A survey of over 650 landlords, carried out by BDRC Continental on behalf of Kent Reliance, found that 36% are already reducing or planning to reduce their spending.
One in five investors surveyed said they are looking to increase rents to combat rising costs.
Of those looking to cut spending, 10% said they would look to reduce money spent on letting agent fees. Joint with mortgage costs, this was the second most popular option for cost-cutting after property maintenance and upkeep.
Landlords looking to reduce their spend with letting agents anticipate being able to cut costs by up to 28%.
The report suggests that landlord cost-cutting could affect the jobs and industries that rely on private landlords for revenues.
Kent Reliance estimates that total planned cuts could reduce spending by more than £500 million per year.
It is reported that landlords currently contribute almost £16 billion per year to the British economy through pre-tax spending.
Thanks to the rapid growth of the private rented sector in recent years, this figure has more than doubled from the £7.1 billion recorded in 2007.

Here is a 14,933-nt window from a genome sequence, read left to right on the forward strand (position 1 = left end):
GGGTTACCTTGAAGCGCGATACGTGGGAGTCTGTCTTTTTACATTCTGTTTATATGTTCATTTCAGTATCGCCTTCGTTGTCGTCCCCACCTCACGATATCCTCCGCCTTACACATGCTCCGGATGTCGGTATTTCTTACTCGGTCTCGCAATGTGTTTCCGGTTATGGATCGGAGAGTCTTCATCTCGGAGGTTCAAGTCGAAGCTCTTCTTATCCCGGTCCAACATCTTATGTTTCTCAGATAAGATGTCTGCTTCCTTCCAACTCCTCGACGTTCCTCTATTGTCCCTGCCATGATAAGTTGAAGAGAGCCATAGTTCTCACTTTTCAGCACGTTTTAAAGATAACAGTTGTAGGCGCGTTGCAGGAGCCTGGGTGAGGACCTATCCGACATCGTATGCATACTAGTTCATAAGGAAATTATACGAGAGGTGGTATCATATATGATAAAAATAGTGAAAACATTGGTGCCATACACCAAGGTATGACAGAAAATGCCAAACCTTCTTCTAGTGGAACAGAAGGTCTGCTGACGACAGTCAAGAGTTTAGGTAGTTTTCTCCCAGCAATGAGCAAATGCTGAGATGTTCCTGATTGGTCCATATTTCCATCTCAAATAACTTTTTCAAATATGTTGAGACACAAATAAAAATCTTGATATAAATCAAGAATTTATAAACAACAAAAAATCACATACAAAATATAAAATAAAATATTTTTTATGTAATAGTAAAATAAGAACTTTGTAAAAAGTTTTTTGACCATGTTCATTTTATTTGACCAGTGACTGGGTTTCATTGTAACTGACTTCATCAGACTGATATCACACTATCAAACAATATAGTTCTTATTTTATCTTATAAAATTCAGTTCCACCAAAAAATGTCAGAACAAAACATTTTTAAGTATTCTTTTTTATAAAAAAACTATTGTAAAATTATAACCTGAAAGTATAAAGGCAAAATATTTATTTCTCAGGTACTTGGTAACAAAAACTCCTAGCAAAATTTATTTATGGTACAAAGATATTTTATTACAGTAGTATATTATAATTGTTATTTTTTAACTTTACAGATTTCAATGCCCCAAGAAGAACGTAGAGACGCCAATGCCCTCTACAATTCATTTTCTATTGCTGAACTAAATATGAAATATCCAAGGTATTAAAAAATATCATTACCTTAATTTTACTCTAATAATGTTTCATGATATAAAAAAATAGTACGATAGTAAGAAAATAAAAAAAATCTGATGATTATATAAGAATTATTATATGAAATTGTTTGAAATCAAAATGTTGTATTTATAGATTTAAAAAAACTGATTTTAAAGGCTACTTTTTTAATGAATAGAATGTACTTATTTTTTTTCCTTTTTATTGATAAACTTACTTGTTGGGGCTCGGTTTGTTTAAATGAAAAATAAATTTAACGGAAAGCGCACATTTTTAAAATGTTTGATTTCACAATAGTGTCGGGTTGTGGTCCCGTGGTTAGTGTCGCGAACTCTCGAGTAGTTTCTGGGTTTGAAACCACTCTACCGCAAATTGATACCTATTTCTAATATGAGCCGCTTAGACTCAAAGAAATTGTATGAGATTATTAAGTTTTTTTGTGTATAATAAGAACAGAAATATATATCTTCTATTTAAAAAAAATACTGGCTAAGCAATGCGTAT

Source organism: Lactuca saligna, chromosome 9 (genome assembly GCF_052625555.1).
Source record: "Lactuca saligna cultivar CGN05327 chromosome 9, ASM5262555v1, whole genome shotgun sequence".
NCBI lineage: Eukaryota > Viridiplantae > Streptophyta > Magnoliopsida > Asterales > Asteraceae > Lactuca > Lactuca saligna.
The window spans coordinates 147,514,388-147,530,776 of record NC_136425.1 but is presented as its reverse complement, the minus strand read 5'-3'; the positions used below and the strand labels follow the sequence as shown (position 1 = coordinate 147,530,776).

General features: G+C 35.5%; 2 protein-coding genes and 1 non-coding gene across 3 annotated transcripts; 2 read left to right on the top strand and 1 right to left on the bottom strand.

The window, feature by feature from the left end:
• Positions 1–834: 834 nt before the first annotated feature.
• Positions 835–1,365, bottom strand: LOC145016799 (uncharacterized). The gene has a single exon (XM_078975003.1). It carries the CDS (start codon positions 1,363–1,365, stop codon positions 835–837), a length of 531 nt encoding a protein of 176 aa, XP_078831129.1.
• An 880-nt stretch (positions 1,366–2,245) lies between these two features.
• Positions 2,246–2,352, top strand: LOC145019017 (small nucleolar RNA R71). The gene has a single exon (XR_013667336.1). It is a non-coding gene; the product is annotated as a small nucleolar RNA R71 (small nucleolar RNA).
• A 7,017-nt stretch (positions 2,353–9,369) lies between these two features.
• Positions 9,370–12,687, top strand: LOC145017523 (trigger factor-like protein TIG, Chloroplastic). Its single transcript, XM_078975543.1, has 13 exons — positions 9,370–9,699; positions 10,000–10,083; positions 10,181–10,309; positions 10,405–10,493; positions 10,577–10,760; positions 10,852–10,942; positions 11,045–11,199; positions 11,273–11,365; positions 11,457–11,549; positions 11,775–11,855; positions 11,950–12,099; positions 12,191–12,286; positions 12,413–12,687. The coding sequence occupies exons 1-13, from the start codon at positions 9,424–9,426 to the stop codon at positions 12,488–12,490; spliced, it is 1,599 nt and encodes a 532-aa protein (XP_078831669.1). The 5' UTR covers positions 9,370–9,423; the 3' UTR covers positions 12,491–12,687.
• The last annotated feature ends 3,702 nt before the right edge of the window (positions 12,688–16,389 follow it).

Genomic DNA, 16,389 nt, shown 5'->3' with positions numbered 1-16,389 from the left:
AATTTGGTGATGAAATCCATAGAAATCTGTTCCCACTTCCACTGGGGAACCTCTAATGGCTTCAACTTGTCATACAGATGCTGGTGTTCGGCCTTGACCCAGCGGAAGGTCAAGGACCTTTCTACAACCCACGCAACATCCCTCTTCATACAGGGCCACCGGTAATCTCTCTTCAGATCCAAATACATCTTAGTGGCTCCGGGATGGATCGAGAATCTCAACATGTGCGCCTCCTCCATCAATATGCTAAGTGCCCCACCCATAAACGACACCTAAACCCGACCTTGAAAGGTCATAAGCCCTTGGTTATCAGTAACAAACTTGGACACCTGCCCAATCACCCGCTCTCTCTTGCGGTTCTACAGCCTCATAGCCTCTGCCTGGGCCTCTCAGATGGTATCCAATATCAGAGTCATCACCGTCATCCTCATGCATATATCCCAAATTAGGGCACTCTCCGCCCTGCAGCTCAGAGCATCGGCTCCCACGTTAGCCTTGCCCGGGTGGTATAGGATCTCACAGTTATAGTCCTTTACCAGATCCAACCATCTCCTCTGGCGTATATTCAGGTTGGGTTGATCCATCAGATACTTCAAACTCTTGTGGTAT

Landlords' largest outlay is on property upkeep maintenance and servicing, followed by letting agent fees, service charges and ground rent, other costs and then insurance.
The Kent Reliance study estimates that the average landlord spends £3,632 per year - before tax or mortgage interest - in running costs for each property they own.
It calculates that this equates to roughly a third of rental income and has increased by a quarter since the beginning of 2007.
Of the £3,362 average, £1,025 is spent on maintenance, repairs and servicing, £870 on agent fees, £374 on ground rents and service charges, £181 on insurance, £121 on legal and accountancy fees and £41 on administrative and license fees.
It says that a further £652 is lost in void periods each year.
“Landlords may seem like an easy target for political point scoring, but they play a vital role in the economy,” says John Eastgate, sales and marketing director of Kent Reliance’s parent company OneSavings Bank.
“Not only do they house a huge proportion of the country’s workforce, their spending supports thousands of jobs - whether builders, cleaners, lawyers and accountants or letting agents.”
He says that targeting landlords with ‘punitive taxes’ has unintended consequences.
“Either it means less work for all those who support the property industry, or it means tenants will have to foot the bill for the government's tax raid, or both.”
Eastgate says that the combination of tax changes and rising running costs will encourage more amateur and accidental landlords to leave the market, increasing professionalisation of the sector.
“There is nothing wrong with having fewer, bigger landlords, but that alone will not help more young people get homes,” he says.
*Graham Norwood is on annual leave until May 18th. Conor Shilling will be undertaking editorial duties in his absence. Please send any enquiries to email@example.com